As a geneticist, I see various conditions and patients of all ages. Genetic conditions are common, although some are individually rare. I'm interested in discovering the cause of rare diseases, including congenital disabilities or anomalies that affect how one grows and develops. The idea is that knowledge about the cause of genetic conditions will one day lead to treatments.
My work in the clinic allows me to evaluate and treat patients. After clinic, I often think about the patients and families I've seen and try to do something more, looking for additional resources, trying to obtain research testing, or involving someone studying the condition who can view my patients from a different perspective.
I became interested in genetics after attending a division seminar for the first time. The talk featured the discovery of a new gene and a novel mechanism for causing disease. I found it incredibly interesting but never dreamed of working in medical genetics as a doctor. However, I was working in an institute that focused on genetics research. One day, while looking for jobs, I saw a position advertised for clinical training in medical genetics. "That's it!" I remember thinking to myself. "That's what I want to do.” I was fortunate enough to get that job and start my career in a growing field of medical care that many find uniquely rewarding.
I'm co-editor of the American Journal of Medical Genetics, a journal focused on medical genetics. I'm also a past Chair of the American Board of Medical Genetics and Genomics.
When I’m not working, I like to be outdoors. Growing up in Australia taught me to love nature.
MBBS: University of Adelaide, South Australia, 1987.
PhD: Flinders University, South Australia, 1995.
Registrar and Senior Registrar: Churchill Hospital, Oxford, United Kingdom and St. Mary's Hospital, Manchester, United Kingdom.
Residency: National Human Genome Research Institute, National Institutes of Health.
Medical genetics; dysmorphology
Developmental eye defects; genomics; multiple congenital anomaly syndromes
Cincinnati Children's strives to accept a wide variety of health plans. Please contact your health insurance carrier to verify coverage for your specific benefit plan.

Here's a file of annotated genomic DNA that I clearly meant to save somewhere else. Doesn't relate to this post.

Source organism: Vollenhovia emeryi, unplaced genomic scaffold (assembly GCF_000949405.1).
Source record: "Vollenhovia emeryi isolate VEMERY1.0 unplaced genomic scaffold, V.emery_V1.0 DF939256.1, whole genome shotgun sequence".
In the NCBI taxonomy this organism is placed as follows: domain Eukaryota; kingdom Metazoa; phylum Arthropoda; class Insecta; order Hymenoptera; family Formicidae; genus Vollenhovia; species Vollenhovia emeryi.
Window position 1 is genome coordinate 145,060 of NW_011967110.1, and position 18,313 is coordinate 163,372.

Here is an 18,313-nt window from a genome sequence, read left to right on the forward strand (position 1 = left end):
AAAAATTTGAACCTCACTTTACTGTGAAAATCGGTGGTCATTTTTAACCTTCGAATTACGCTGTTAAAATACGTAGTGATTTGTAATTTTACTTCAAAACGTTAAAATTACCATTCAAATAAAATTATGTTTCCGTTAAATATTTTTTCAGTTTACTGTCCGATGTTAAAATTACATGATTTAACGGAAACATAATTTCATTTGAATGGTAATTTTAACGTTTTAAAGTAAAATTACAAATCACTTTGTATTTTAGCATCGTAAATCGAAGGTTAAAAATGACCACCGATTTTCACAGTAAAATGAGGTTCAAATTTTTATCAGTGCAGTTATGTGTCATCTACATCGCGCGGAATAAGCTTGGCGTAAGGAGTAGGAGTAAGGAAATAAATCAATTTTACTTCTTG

Information-seeking preferences in diverse patients receiving a genetic testing result in the Clinical Sequencing Evidence-Generating Research (CSER) study. Genetics in Medicine. 2023; 25:100899.
Monoallelic loss-of-function BMP2 variants result in BMP2-related skeletal dysplasia spectrum. Genetics in Medicine. 2023; 25:100863.
Parent-Reported Clinical Utility of Pediatric Genomic Sequencing. Pediatrics. 2023; 152:e2022060318.
Pregnancy Outcomes in Patients Exposed to OnabotulinumtoxinA Treatment: A Cumulative 29-Year Safety Update. Neurology. 2023; 101:e103-e113.
Behavioral and neuropsychiatric challenges across the lifespan in individuals with Rubinstein-Taybi syndrome. Frontiers in Genetics. 2023; 14:1116919.
Utility of genetic work-up for 46, XY patients with severe hypospadias. Journal of Pediatric Urology. 2023; 19:261-272.
POLR1A variants underlie phenotypic heterogeneity in craniofacial, neural, and cardiac anomalies. The American Journal of Human Genetics. 2023; 110:809-825.
Patterns of mosaicism for sequence and copy-number variants discovered through clinical deep sequencing of disease-related genes in one million individuals. The American Journal of Human Genetics. 2023; 110:551-564.
Insights into the perinatal phenotype of Kabuki syndrome in infants identified by genome-wide sequencing. American Journal of Medical Genetics, Part A. 2023; 191:930-940.
TRAPPC9-related neurodevelopmental disorder: Report of a homozygous deletion in TRAPPC9 due to paternal uniparental isodisomy. American Journal of Medical Genetics, Part A. 2023; 191:1077-1082.